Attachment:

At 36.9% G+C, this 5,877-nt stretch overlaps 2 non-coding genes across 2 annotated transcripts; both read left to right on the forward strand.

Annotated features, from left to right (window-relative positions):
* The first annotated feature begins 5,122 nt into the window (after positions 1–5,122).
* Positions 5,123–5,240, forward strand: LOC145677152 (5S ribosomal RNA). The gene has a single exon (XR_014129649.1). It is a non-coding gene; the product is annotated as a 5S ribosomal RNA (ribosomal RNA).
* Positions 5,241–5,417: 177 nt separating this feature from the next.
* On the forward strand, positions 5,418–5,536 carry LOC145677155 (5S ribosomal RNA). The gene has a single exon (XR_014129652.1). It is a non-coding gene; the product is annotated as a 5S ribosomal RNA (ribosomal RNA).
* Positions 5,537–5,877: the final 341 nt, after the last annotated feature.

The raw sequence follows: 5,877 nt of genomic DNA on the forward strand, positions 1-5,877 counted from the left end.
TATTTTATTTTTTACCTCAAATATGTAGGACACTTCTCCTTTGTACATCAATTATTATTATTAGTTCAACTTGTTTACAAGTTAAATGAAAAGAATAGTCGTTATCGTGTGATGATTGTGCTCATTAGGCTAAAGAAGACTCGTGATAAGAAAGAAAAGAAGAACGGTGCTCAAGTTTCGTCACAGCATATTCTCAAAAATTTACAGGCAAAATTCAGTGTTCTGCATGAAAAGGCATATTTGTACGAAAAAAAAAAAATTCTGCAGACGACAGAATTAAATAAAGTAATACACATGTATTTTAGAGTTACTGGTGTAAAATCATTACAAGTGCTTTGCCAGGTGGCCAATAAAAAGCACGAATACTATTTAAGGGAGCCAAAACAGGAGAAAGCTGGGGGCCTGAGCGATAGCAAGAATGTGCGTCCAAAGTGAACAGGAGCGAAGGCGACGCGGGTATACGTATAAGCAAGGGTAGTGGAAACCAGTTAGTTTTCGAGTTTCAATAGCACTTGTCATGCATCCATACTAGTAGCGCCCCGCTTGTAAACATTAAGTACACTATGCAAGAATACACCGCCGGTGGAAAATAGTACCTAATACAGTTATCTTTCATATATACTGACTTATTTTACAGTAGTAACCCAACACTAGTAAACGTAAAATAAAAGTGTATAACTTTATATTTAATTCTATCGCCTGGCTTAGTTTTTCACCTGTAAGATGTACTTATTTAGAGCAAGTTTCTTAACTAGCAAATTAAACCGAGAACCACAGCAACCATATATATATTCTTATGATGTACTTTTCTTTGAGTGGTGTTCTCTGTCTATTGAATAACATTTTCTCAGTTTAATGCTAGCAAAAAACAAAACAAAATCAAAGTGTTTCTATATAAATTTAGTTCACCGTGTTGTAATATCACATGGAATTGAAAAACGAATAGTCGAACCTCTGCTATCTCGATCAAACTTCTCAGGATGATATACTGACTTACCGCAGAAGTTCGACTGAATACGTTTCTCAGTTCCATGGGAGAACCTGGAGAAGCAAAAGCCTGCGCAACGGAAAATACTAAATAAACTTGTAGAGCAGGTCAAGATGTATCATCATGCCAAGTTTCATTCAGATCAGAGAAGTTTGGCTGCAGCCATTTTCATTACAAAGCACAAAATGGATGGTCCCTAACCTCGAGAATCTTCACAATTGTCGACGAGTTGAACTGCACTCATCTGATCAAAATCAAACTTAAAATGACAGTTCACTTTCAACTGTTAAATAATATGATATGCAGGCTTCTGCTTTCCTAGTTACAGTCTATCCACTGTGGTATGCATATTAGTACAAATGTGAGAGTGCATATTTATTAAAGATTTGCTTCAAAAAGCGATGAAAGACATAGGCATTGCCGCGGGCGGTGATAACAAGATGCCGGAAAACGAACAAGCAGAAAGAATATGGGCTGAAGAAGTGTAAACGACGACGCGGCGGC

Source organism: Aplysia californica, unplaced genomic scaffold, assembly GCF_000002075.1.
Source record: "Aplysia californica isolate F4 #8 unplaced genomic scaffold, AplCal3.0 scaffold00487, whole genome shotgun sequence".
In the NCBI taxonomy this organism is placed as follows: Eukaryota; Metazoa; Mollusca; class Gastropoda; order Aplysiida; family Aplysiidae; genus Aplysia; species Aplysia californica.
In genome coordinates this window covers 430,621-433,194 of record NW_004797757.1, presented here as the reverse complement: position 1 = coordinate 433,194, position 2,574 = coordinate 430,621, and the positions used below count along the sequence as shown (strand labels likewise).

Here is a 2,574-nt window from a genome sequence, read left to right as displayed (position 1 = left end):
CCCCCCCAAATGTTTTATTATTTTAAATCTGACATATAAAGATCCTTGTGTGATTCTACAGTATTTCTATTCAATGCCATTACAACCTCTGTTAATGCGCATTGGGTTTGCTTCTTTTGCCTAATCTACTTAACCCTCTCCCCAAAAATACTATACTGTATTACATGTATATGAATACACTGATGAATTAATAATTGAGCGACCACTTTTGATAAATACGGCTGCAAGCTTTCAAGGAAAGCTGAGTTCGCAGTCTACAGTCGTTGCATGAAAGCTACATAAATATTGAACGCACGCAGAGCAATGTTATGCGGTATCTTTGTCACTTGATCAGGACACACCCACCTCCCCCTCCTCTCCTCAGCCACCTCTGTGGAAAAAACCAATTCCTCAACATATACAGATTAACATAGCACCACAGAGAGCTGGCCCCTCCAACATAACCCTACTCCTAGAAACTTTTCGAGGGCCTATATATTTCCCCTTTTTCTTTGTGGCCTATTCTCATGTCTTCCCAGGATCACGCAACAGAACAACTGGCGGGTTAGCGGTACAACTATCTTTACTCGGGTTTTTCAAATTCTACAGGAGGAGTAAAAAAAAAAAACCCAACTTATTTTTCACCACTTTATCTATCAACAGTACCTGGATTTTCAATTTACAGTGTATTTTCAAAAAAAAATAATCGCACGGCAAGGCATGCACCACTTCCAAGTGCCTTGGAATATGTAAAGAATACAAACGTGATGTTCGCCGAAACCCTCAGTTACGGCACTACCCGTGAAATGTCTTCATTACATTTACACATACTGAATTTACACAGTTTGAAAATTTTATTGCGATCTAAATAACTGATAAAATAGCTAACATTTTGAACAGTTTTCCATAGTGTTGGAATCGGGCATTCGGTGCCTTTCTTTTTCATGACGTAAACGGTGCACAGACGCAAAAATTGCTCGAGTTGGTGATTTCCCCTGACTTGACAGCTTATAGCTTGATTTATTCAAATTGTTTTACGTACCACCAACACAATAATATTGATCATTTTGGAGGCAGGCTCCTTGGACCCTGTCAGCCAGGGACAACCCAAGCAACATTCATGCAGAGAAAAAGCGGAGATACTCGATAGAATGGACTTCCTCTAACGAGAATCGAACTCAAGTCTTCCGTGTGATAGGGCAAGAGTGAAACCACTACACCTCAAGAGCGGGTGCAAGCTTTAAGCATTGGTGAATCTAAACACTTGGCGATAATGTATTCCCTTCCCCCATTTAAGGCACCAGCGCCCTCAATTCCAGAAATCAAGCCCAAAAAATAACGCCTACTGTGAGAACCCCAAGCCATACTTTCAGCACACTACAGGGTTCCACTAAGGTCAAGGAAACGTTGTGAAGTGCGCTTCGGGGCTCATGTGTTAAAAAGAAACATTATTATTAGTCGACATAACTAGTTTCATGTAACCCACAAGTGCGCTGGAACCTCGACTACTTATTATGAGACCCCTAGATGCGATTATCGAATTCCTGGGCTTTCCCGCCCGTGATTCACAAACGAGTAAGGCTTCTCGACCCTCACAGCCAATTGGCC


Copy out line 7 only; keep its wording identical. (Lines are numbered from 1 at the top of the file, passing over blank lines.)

* Positions 5,537–5,877: the final 341 nt, after the last annotated feature.